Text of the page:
Remember way, way back in 2012, when it seemed as if we were due to get not one, but two whole Steve Jobs biopics? There was going to be the super-serious, well-researched one with a bold script by Aaron Sorkin, and then also an indie feature penned by a total Hollywood outsider that starred a dude from That ’70s Show. It was a wonderful time, one that offered something for truly everyone. It didn’t pan out.
Sure, the Ashton Kutcher-starring Jobs was made (even opening at Sundance!), but Sorkin’s film is still in limbo, thanks to a slow cycle through directors (as of this count, just two, but two big ones) and its inability to lock down a leading man. Last set to be directed by Danny Boyle with his Beach star Leonardo DiCaprio on board to play Jobs, the Sony film has now lost DiCaprio (the one actor who was ever officially attached to the film), yet another bump in an increasingly beleaguered road. So what happened? Well, all this stuff.
October 2011: Deadline reports that Sony has bought the rights for Walter Isaacson’s hefty Jobs biography in advance of its publishing, with an eye to making a “major feature film.”
October 2011, later: Isaacson’s book is published.
October 2011, even later: Rumors abound that Sony is working off a short list of possible screenwriters for the project, including Sorkin. Everyone wants Sorkin to do it.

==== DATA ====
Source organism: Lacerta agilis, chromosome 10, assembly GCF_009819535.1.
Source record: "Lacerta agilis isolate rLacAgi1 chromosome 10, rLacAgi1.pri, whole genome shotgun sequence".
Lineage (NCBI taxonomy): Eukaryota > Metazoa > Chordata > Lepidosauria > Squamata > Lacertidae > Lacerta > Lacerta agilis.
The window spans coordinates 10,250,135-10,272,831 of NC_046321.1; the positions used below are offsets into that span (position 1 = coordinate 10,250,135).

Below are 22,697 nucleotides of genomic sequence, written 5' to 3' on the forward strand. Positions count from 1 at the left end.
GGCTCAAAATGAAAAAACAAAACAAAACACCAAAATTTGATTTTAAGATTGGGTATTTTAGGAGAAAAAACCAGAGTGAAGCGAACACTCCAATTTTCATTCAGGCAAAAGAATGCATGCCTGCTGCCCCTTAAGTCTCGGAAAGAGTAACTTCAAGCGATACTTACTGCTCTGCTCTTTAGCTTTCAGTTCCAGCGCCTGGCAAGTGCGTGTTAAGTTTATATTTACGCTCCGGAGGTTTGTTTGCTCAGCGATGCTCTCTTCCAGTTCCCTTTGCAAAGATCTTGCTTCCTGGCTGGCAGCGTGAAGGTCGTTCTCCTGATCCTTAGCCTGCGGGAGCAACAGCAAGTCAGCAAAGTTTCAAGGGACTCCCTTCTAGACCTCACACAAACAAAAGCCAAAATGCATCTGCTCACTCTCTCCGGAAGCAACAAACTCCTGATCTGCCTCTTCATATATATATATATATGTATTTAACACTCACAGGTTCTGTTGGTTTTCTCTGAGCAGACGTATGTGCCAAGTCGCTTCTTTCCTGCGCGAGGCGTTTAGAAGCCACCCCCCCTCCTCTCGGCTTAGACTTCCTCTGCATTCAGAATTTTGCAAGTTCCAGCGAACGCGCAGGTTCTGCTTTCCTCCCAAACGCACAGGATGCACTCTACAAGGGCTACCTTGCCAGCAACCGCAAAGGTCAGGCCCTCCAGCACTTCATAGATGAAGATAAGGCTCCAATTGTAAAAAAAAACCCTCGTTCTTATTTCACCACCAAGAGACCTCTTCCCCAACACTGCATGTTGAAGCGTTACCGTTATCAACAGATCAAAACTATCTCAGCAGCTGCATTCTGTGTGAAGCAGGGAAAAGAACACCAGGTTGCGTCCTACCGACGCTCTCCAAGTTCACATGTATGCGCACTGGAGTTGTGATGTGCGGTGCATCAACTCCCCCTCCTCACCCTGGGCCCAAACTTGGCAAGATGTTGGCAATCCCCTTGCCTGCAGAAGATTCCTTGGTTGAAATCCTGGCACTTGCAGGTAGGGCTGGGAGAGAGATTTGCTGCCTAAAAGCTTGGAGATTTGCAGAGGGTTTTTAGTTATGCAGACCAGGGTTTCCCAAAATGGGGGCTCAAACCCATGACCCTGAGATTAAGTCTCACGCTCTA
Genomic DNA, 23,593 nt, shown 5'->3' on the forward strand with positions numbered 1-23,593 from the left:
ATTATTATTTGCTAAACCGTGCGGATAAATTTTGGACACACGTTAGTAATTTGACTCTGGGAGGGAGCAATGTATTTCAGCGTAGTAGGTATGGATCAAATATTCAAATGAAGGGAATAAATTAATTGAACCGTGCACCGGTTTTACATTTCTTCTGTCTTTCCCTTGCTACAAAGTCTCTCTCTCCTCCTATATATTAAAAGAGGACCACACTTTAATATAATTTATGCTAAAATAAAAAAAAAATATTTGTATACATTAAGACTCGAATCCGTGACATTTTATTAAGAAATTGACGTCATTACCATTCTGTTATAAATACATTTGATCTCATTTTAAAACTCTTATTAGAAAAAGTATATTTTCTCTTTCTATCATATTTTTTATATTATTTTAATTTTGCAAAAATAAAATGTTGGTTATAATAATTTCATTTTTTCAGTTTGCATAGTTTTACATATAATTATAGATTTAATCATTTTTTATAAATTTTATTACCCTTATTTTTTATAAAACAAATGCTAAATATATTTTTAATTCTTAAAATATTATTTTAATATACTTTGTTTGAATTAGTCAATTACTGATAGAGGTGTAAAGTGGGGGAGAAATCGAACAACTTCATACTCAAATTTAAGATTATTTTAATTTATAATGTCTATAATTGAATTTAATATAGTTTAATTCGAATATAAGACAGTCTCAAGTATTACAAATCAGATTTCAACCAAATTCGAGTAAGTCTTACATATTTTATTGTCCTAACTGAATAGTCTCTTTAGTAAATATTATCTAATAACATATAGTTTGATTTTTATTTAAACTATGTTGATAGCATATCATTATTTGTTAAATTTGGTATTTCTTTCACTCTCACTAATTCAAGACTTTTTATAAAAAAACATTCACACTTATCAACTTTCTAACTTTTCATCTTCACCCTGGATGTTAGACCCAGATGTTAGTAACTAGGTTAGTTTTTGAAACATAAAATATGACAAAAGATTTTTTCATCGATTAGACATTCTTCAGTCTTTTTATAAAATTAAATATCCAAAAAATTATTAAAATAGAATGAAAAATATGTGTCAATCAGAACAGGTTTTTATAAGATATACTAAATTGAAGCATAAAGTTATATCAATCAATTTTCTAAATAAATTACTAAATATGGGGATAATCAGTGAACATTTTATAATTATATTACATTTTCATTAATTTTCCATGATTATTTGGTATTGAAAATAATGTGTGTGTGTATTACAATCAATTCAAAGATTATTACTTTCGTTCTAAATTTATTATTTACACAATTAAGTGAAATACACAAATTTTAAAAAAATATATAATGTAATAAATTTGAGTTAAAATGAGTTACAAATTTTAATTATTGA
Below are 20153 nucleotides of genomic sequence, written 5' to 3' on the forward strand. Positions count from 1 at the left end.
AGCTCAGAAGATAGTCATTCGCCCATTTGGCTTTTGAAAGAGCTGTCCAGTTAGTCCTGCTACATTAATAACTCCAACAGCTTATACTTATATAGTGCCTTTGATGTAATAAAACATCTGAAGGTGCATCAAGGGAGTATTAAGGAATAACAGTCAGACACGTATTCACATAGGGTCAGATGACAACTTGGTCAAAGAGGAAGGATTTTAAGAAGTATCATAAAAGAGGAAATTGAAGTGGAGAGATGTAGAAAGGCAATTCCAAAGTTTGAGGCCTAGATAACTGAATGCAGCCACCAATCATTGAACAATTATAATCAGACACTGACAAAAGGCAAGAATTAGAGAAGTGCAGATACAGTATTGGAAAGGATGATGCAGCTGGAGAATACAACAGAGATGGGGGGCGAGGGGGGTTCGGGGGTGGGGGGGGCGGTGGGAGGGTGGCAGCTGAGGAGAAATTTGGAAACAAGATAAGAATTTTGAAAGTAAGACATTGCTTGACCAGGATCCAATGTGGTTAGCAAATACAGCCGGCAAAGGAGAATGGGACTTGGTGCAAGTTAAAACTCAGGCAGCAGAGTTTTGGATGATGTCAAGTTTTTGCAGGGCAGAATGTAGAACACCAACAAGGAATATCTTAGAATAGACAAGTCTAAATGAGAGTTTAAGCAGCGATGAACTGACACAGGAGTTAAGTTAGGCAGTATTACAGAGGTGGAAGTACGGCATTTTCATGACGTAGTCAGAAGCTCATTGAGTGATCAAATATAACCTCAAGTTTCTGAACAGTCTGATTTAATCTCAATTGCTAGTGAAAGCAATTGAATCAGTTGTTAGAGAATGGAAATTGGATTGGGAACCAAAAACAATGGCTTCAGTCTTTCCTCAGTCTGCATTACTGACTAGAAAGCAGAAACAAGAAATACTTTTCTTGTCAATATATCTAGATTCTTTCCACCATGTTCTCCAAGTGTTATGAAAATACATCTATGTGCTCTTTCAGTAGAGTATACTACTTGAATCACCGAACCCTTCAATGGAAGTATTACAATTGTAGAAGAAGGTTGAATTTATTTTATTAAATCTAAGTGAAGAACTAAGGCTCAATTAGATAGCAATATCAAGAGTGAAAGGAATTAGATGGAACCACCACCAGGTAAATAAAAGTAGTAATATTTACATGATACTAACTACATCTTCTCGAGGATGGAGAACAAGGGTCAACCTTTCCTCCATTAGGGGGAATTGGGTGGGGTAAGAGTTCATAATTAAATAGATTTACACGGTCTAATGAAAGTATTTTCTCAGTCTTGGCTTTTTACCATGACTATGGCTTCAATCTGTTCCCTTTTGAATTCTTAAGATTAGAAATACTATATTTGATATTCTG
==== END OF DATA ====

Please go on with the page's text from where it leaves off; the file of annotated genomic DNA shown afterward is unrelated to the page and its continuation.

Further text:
November 2011: Sorkin plays it cool when talking about the possible project, indicating that he’s only “thinking about it in stages.”
April 2012: Kutcher officially signs on for the indie Jobs, putting it ahead of Sony’s project, which is still without a screenwriter, director and star.
May 2012: Sorkin officially signs on to adapt Isaacson’s book for the big screen. At the time, the film is rumored to be called just Steve Jobs.
November 2012: Sorkin shares that his film will only include three scenes, specifically “three thirty-minute scenes that are all set in the lead-up to three major Apple product launches. Those three launches? The original Macintosh computer (1984), the NeXT Cube (1990), and the original iPod (2001).”
January 2013: Jobs premieres at the Sundance Film Festival (lit will later hit theaters that August).
February 2014: David Fincher is rumored to direct the film, reteaming him with his Social Network screenwriter.
April 2014: The Hollywood Reporter breaks the news that Fincher has left the film, reportedly due to a pay dispute.
April 2014, later: DiCaprio and Boyle are rumored to be involved in the project.
October 2014: Per The Hollywood Reporter, DiCaprio leaves the project totally, intending to “take a lengthy break from acting” once he finishes work on his latest film The Revenant. THR names a slew of possible contenders, including Christian Bale (who Fincher wanted to cast), Matt Damon, Ben Affleck and Bradley Cooper.
Is Ashton Kutcher busy?